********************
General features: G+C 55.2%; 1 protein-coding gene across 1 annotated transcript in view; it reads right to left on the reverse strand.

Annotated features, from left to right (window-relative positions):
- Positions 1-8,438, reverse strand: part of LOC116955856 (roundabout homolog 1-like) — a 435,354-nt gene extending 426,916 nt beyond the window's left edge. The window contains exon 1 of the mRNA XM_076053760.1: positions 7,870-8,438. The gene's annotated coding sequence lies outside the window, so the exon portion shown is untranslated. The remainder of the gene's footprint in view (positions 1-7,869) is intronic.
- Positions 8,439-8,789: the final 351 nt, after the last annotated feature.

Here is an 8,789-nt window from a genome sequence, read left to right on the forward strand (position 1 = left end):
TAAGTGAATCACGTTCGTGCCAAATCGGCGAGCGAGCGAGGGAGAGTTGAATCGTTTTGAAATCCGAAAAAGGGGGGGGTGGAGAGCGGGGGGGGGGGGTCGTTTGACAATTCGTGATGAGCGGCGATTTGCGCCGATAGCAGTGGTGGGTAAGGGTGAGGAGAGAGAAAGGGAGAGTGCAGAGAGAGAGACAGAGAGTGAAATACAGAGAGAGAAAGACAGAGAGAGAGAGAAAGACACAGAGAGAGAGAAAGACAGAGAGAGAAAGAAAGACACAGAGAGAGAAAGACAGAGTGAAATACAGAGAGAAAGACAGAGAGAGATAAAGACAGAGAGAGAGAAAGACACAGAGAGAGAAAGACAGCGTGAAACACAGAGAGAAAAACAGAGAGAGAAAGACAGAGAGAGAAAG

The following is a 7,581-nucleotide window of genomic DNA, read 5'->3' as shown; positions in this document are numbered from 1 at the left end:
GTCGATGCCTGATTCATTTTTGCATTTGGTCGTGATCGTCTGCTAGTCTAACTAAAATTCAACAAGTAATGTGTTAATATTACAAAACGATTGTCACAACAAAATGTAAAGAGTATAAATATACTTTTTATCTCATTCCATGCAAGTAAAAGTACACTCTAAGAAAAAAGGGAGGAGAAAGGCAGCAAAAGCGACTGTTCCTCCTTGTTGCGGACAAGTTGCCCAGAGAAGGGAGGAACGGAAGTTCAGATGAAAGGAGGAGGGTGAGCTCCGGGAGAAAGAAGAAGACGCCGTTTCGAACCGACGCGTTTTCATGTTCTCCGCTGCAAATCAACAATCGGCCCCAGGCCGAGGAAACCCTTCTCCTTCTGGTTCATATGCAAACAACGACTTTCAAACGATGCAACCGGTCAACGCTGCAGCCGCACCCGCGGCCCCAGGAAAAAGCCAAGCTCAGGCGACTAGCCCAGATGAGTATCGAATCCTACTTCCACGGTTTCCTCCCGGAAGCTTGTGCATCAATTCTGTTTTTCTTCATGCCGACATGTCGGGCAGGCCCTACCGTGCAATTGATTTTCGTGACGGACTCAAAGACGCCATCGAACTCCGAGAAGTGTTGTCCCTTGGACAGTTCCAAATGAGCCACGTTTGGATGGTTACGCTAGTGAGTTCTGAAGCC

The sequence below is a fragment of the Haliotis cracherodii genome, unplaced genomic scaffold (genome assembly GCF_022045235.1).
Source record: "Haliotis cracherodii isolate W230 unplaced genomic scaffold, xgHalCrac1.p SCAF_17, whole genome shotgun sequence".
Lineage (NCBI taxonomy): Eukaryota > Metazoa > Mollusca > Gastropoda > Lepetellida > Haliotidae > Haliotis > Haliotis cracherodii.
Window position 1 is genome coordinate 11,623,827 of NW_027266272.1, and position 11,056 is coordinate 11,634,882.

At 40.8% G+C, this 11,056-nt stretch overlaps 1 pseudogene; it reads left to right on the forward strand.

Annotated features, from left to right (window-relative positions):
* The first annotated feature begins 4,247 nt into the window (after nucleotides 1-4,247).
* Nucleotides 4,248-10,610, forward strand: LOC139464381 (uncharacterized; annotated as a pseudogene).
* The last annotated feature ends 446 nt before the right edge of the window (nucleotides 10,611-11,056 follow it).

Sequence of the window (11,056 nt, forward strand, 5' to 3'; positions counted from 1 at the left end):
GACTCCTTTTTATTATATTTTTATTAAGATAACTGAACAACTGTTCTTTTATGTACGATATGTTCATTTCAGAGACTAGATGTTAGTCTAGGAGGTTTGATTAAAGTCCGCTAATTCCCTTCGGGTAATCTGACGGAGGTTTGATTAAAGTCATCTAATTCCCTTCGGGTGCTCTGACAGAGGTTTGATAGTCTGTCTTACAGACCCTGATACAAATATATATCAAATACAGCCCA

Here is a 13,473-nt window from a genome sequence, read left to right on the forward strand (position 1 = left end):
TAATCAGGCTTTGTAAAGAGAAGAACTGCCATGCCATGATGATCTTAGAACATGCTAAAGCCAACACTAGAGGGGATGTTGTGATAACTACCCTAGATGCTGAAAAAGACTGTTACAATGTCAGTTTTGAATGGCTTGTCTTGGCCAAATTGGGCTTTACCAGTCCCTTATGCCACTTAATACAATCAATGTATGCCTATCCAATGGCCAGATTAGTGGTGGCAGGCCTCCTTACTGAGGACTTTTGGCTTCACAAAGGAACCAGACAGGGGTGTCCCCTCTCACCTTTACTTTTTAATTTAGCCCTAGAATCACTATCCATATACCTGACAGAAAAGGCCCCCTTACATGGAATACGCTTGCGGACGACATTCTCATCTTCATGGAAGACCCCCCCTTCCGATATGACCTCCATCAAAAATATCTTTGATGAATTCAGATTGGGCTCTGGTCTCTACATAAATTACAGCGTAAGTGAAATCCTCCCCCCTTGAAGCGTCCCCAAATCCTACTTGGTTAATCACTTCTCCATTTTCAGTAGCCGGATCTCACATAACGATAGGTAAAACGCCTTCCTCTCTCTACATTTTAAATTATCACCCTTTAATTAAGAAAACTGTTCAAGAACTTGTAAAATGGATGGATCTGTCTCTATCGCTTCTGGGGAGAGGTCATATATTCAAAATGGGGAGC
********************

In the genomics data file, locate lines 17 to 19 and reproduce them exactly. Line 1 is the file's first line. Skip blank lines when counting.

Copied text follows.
* The last annotated feature ends 446 nt before the right edge of the window (nucleotides 10,611-11,056 follow it).

Sequence of the window (11,056 nt, forward strand, 5' to 3'; positions counted from 1 at the left end):
GACTCCTTTTTATTATATTTTTATTAAGATAACTGAACAACTGTTCTTTTATGTACGATATGTTCATTTCAGAGACTAGATGTTAGTCTAGGAGGTTTGATTAAAGTCCGCTAATTCCCTTCGGGTAATCTGACGGAGGTTTGATTAAAGTCATCTAATTCCCTTCGGGTGCTCTGACAGAGGTTTGATAGTCTGTCTTACAGACCCTGATACAAATATATATCAAATACAGCCCA